Cast: Nastya Budiashkina, Sabrina Rubtsova, Jérôme Martin

Genre: Drama, Coming of Age

Time: 85 minutes

French, Russian, Ukrainian with English subtitles – 2021

Anything that comes from Ukraine has added appeal because of its harrowing circumstances for almost a decade now, resulting in the most recent horrors inflicted by Putin.

But this is not a story about that, even though there are signs of things to come. What it does capture is how these catastrophic events impact the lives of children. What should have been relatively carefree times in their young lives are clouded by what is happening on the periphery.

Olga is a teenage gymnast living in exile in Switzerland where she dreams of Olympic gold as she battles to fit in with her new team.

Her mom, who is a journalist, is suffering the hardship of what that means with a sudden uprising in Kiev, the forerunner of what that brave country is facing right now.

Olga is heartbroken and scared, feeling she has deserted those she cares most about while fighting for her own freedom.

It is by no means a perfect movie, but it does have added impact because of the lives it captures almost in a bubble as we know now and with hindsight. It also throws a light on these young athletes and the pressures they face as we have recently been made much more aware of with gymnasts like Simone Biles and tennis star Naomi Osaka.

This is a fantastic opportunity to catch up on many of the best movies from Europe of the past year. For details on all the films and how to watch visit www.eurofilmfest.co.za

THE EUROPEAN FILM FESTIVAL IN SOUTH AFRICA GOES HYBRID AND OFFERS FANTASTIC OPTIONS

Each year, The European Film Festival is one of the movie highlights of the year – and this time is no different running between October 13 and 23. DIANE DE BEER picks a few to highlight and expands on everything available to watch – for free:

SMALL BODY

Festival co-director Magdalene Reddy explains that they will continue to cater for viewers and followers who have become accustomed to watching films at home, while also providing for those who long to return to the cinema.  

 “This is our transitional approach of coming back to theatres gradually,” she says – and I will hold thumbs that it stays this way especially for those of us not in cities where the screenings happen.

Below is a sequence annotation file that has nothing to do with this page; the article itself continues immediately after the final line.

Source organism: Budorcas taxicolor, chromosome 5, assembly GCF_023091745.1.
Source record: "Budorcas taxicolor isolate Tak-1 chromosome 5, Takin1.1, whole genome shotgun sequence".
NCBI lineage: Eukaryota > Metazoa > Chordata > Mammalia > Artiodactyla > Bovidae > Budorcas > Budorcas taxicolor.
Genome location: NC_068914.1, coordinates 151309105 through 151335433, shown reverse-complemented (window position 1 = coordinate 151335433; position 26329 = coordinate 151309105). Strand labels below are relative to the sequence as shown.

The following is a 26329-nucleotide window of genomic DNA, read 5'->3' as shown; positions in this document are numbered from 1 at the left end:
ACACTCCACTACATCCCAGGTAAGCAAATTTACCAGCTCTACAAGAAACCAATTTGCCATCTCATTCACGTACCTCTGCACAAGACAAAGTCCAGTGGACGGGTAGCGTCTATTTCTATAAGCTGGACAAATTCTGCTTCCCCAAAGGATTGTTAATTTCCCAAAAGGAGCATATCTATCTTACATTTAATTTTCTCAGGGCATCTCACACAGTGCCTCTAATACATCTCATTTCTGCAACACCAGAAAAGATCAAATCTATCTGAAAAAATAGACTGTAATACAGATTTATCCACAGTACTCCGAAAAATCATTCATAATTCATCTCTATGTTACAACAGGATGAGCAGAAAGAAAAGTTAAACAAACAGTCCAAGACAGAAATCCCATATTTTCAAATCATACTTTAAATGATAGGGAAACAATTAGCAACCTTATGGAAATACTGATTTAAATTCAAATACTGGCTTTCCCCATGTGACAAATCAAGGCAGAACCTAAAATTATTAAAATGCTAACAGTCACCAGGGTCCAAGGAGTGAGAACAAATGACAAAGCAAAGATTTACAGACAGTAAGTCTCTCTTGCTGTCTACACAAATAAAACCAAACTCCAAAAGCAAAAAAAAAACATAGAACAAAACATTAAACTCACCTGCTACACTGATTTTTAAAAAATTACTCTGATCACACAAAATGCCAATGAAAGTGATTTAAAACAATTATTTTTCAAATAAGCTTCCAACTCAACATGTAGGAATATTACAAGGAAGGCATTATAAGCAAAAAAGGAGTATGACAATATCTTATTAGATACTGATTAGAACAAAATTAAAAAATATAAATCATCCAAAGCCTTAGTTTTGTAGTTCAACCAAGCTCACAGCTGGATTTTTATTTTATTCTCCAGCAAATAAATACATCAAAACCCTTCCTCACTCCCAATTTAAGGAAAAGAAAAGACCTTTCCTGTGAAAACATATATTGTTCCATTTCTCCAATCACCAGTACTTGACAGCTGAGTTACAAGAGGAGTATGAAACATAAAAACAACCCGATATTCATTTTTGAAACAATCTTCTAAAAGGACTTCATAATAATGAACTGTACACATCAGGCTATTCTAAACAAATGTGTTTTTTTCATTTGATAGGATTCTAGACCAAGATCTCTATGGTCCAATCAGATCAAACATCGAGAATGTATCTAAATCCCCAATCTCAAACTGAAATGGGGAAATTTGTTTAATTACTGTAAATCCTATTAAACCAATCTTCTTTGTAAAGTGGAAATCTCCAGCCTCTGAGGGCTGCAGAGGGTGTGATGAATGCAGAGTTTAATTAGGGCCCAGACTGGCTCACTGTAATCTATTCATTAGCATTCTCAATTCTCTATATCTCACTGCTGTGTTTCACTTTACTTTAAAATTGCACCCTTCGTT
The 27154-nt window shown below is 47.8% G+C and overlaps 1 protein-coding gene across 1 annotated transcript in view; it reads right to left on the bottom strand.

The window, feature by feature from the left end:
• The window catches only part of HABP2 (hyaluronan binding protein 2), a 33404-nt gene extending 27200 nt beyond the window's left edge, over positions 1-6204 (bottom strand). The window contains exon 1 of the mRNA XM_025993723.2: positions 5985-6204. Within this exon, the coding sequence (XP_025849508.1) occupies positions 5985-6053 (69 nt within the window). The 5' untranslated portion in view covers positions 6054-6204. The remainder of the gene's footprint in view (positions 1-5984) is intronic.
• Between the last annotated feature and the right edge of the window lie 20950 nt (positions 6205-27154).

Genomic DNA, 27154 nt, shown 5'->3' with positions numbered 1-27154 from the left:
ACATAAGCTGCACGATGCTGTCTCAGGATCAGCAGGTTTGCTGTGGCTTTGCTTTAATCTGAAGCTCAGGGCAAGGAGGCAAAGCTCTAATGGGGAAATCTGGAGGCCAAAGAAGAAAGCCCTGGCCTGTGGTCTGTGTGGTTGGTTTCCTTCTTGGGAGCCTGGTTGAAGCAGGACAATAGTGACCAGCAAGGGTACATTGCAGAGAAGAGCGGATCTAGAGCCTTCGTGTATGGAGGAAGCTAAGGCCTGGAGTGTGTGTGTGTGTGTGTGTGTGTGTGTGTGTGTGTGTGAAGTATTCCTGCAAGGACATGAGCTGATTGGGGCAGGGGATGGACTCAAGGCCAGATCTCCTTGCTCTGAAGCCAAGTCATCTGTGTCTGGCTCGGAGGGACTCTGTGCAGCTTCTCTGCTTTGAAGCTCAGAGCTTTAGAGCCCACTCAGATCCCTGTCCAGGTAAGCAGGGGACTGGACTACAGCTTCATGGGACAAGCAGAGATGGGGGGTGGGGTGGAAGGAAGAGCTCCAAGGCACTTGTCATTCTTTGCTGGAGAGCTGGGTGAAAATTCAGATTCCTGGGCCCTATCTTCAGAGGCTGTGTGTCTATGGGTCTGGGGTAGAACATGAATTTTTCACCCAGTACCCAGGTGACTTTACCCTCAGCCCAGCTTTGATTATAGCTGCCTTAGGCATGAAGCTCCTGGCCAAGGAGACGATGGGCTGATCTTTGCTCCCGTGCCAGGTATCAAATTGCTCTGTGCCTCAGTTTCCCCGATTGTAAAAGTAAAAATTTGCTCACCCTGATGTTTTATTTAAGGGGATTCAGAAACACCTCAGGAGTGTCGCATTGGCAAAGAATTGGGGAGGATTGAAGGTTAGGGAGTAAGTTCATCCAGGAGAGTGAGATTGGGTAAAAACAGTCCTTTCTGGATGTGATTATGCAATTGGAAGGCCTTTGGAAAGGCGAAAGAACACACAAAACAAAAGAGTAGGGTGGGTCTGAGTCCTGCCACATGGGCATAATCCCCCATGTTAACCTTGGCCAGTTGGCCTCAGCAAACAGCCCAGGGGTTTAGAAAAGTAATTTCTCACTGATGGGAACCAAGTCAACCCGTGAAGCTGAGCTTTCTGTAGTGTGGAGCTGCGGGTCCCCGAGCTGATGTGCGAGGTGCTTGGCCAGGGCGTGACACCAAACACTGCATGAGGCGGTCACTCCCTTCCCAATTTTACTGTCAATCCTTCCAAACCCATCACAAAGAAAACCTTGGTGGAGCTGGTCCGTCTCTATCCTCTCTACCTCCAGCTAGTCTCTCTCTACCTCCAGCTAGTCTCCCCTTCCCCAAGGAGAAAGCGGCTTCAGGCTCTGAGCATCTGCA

The online screenings are free while a ticket price will be charged for the theatre screenings.  Each film will have a single screening at both Ster-Kinekor’s The Zone in Johannesburg and at The Labia in Cape Town.

 Sixteen award-winning films, eight of them by women directors, will be screened. This year’s theme, Innocence and Beyond, explores innocence not just as a legal concept, but also as a human quality. This includes two stand-out perspectives through the eyes of children in Petite Maman and Playground (see reviews below) with fantastic performances by the young stars.

OLGA

There is no set age for when loss of innocence can occur and a number of films focus on youth as they navigate the often turbulent process of growing into adults. From the Netherlands, Shariff Korver’s slow-burning psychological thriller Do Not Hesitate depicts unprepared Dutch youths thrown into the crucible of war, while Swiss film Olga, by Elie Grappe, is a tense but sensitively handled tale of exile (see review below). The riveting women-driven film Small Body is an adventure story infused with a wonderful mythological sensibility that earned Laura Samani the best new director prize at Italy’s David d’Donatello awards.

AS FAR AS I CAN WALK

How much does innocence inform a young woman’s quest for love and meaning? This is the question in Joachim Trier’s The Worst Person in the World, a Norwegian/French/Danish/Swedish co-production that earned two Oscar nominations this year.  Stefan Arsenijević’s Serbian/French/Luxembourgian/Bulgarian/Lithuanian co-production As Far As I Can Walk highlights that it’s not just securing a roof over one’s head but also the challenges of emotional and intellectual deprivation that young migrants face today.

THE EMIGRANTS

 Is innocence solely about what’s right and what’s wrong?  Sometimes it’s about what we don’t do.  Silent Land, by Poland’s Aga Woszczyńska, is a case of what the protagonists didn’t do (see review), and Erik Poppe’s Swedish film The Emigrants is an epic period drama about a poverty-stricken family who emigrate to the United States in the 1800s, told from a woman’s perspective, in a  search for a second chance in life. From the Republic of Georgia, Levan Koguashvili’s comedic Brighton 4th is a portrait of parental sacrifice and the love of a father for his son that also shows the elusiveness of the American Dream.  

THE GOOD BOSS

 Ali and Ava, written and directed by one of the UK’s most distinctive cinematic voices, Clio Barnard, is about a couple from different cultural backgrounds beginning a relationship while The Good Boss, directed by Fernando León de Aranoa, is a satire about the indignities of working life, with Javier Bardem in the spotlight (see review).

Austrian Sebastian Meise’s Cannes-winner Great Freedom explores tenderness, love, lost time, and the tenacity of the human spirit while Portuguese director Catarina Vasconcelos’s unorthodox film The Metamorphosis of Birds sifts through the memories and dreams of her ancestors. The German film I’m Your Man by Maria Schrader is a spunky sci-fi dramedy that asks what humans want in relationships, and if AI beings should have rights.